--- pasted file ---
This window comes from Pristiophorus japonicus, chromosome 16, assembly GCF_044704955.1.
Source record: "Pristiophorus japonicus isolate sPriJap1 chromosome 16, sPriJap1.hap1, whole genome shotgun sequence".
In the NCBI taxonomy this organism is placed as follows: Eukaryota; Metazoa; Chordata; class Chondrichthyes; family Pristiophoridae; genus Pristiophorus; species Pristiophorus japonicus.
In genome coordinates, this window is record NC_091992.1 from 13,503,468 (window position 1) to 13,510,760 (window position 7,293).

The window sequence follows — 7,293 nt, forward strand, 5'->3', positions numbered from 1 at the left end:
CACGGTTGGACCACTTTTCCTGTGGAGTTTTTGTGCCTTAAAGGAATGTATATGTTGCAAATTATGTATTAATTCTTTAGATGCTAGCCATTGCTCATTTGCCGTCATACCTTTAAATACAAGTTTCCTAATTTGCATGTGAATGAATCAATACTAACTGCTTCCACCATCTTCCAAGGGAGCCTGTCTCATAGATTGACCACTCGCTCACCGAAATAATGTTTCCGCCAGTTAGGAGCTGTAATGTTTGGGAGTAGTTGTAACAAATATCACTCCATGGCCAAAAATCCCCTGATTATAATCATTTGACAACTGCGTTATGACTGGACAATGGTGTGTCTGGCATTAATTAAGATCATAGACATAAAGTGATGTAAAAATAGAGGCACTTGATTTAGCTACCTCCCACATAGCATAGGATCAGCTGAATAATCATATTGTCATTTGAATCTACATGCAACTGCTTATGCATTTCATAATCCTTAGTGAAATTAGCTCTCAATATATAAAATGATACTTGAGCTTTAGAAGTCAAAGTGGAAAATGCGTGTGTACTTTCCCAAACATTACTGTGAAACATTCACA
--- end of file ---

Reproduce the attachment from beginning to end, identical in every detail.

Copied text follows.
This window comes from Pristiophorus japonicus, chromosome 16, assembly GCF_044704955.1.
Source record: "Pristiophorus japonicus isolate sPriJap1 chromosome 16, sPriJap1.hap1, whole genome shotgun sequence".
In the NCBI taxonomy this organism is placed as follows: Eukaryota; Metazoa; Chordata; class Chondrichthyes; family Pristiophoridae; genus Pristiophorus; species Pristiophorus japonicus.
In genome coordinates, this window is record NC_091992.1 from 13,503,468 (window position 1) to 13,510,760 (window position 7,293).

The window sequence follows — 7,293 nt, forward strand, 5'->3', positions numbered from 1 at the left end:
CACGGTTGGACCACTTTTCCTGTGGAGTTTTTGTGCCTTAAAGGAATGTATATGTTGCAAATTATGTATTAATTCTTTAGATGCTAGCCATTGCTCATTTGCCGTCATACCTTTAAATACAAGTTTCCTAATTTGCATGTGAATGAATCAATACTAACTGCTTCCACCATCTTCCAAGGGAGCCTGTCTCATAGATTGACCACTCGCTCACCGAAATAATGTTTCCGCCAGTTAGGAGCTGTAATGTTTGGGAGTAGTTGTAACAAATATCACTCCATGGCCAAAAATCCCCTGATTATAATCATTTGACAACTGCGTTATGACTGGACAATGGTGTGTCTGGCATTAATTAAGATCATAGACATAAAGTGATGTAAAAATAGAGGCACTTGATTTAGCTACCTCCCACATAGCATAGGATCAGCTGAATAATCATATTGTCATTTGAATCTACATGCAACTGCTTATGCATTTCATAATCCTTAGTGAAATTAGCTCTCAATATATAAAATGATACTTGAGCTTTAGAAGTCAAAGTGGAAAATGCGTGTGTACTTTCCCAAACATTACTGTGAAACATTCACA